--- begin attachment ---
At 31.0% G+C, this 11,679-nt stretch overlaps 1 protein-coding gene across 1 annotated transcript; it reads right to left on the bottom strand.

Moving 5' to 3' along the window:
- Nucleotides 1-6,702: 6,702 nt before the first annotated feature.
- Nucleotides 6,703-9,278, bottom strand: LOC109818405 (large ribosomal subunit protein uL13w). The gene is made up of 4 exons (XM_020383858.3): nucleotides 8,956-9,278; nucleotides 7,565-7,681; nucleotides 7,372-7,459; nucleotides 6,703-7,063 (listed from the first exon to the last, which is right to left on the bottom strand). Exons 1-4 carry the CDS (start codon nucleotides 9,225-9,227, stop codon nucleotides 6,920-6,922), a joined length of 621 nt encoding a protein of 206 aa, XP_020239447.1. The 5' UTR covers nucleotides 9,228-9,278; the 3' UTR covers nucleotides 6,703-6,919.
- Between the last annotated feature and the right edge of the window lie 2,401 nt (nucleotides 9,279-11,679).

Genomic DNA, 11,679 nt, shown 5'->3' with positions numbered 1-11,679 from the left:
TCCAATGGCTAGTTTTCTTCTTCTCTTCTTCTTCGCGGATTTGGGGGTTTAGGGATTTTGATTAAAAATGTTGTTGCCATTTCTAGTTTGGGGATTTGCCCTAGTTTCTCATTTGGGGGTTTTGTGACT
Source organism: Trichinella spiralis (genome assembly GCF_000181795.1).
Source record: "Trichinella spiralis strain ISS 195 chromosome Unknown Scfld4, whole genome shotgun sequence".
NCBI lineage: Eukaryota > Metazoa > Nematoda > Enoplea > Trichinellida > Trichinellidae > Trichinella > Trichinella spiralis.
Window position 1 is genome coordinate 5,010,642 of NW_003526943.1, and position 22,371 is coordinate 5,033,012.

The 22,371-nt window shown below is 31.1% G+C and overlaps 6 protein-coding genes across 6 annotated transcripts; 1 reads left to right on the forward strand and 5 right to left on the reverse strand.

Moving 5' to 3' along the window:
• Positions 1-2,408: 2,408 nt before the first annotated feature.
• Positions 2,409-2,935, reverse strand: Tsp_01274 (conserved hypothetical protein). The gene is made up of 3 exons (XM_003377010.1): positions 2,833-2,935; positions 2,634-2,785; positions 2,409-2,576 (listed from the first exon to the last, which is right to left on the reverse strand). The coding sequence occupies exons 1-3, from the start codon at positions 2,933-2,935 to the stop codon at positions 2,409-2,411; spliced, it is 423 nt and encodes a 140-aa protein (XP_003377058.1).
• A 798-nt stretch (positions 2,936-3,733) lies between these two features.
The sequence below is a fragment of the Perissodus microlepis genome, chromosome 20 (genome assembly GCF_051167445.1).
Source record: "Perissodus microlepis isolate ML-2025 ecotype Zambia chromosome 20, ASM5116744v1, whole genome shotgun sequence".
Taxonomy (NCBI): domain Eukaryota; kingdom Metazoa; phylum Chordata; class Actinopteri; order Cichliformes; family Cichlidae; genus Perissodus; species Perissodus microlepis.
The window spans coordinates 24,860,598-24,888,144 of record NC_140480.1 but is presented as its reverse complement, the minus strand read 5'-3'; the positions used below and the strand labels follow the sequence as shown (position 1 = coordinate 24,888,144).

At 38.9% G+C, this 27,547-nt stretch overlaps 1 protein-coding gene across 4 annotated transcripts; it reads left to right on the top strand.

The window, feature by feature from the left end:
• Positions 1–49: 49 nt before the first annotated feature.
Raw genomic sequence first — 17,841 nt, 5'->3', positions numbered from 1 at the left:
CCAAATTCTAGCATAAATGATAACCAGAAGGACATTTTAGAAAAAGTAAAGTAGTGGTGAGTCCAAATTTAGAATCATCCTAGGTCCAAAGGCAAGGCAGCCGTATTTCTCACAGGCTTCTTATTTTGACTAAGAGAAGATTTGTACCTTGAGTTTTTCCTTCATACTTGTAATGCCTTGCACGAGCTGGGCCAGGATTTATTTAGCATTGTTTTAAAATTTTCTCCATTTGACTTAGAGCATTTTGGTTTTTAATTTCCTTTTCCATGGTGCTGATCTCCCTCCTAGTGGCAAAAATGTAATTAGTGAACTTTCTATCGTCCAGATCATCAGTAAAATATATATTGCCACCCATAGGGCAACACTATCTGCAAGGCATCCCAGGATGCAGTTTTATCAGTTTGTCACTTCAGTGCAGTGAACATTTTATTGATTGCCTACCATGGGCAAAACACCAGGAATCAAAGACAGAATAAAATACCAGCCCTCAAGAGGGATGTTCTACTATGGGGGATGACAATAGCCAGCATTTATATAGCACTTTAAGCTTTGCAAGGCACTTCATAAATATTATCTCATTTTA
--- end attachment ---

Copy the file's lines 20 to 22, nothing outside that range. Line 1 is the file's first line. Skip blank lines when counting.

The window spans coordinates 24,860,598-24,888,144 of record NC_140480.1 but is presented as its reverse complement, the minus strand read 5'-3'; the positions used below and the strand labels follow the sequence as shown (position 1 = coordinate 24,888,144).

At 38.9% G+C, this 27,547-nt stretch overlaps 1 protein-coding gene across 4 annotated transcripts; it reads left to right on the top strand.

The window, feature by feature from the left end: